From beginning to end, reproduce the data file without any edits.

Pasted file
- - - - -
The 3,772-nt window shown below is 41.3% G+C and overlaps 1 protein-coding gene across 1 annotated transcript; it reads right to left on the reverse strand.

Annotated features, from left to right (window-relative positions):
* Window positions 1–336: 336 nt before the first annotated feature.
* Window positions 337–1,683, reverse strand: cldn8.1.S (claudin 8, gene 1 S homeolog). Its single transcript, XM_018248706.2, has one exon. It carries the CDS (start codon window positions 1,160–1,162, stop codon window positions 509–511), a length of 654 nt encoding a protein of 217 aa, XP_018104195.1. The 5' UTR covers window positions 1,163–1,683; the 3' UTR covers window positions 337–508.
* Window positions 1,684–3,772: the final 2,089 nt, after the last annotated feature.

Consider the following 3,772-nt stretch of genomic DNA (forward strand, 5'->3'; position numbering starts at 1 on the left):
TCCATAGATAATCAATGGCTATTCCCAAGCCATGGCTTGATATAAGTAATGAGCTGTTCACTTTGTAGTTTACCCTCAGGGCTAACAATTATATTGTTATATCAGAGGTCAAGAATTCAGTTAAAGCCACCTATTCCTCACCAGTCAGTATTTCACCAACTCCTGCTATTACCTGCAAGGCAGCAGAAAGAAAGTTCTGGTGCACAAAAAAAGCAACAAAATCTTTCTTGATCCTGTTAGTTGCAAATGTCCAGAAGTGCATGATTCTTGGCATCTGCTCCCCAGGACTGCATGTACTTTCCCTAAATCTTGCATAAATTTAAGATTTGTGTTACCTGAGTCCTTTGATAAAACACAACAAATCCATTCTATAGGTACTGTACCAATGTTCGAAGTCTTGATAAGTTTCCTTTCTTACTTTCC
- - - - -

The 3,772-nt window shown below is 41.3% G+C and overlaps 1 protein-coding gene across 1 annotated transcript; it reads right to left on the reverse strand.

Annotated features, from left to right (window-relative positions):
* Window positions 1–336: 336 nt before the first annotated feature.
* Window positions 337–1,683, reverse strand: cldn8.1.S (claudin 8, gene 1 S homeolog). Its single transcript, XM_018248706.2, has one exon. It carries the CDS (start codon window positions 1,160–1,162, stop codon window positions 509–511), a length of 654 nt encoding a protein of 217 aa, XP_018104195.1. The 5' UTR covers window positions 1,163–1,683; the 3' UTR covers window positions 337–508.
* Window positions 1,684–3,772: the final 2,089 nt, after the last annotated feature.

Consider the following 3,772-nt stretch of genomic DNA (forward strand, 5'->3'; position numbering starts at 1 on the left):
TCCATAGATAATCAATGGCTATTCCCAAGCCATGGCTTGATATAAGTAATGAGCTGTTCACTTTGTAGTTTACCCTCAGGGCTAACAATTATATTGTTATATCAGAGGTCAAGAATTCAGTTAAAGCCACCTATTCCTCACCAGTCAGTATTTCACCAACTCCTGCTATTACCTGCAAGGCAGCAGAAAGAAAGTTCTGGTGCACAAAAAAAGCAACAAAATCTTTCTTGATCCTGTTAGTTGCAAATGTCCAGAAGTGCATGATTCTTGGCATCTGCTCCCCAGGACTGCATGTACTTTCCCTAAATCTTGCATAAATTTAAGATTTGTGTTACCTGAGTCCTTTGATAAAACACAACAAATCCATTCTATAGGTACTGTACCAATGTTCGAAGTCTTGATAAGTTTCCTTTCTTACTTTCC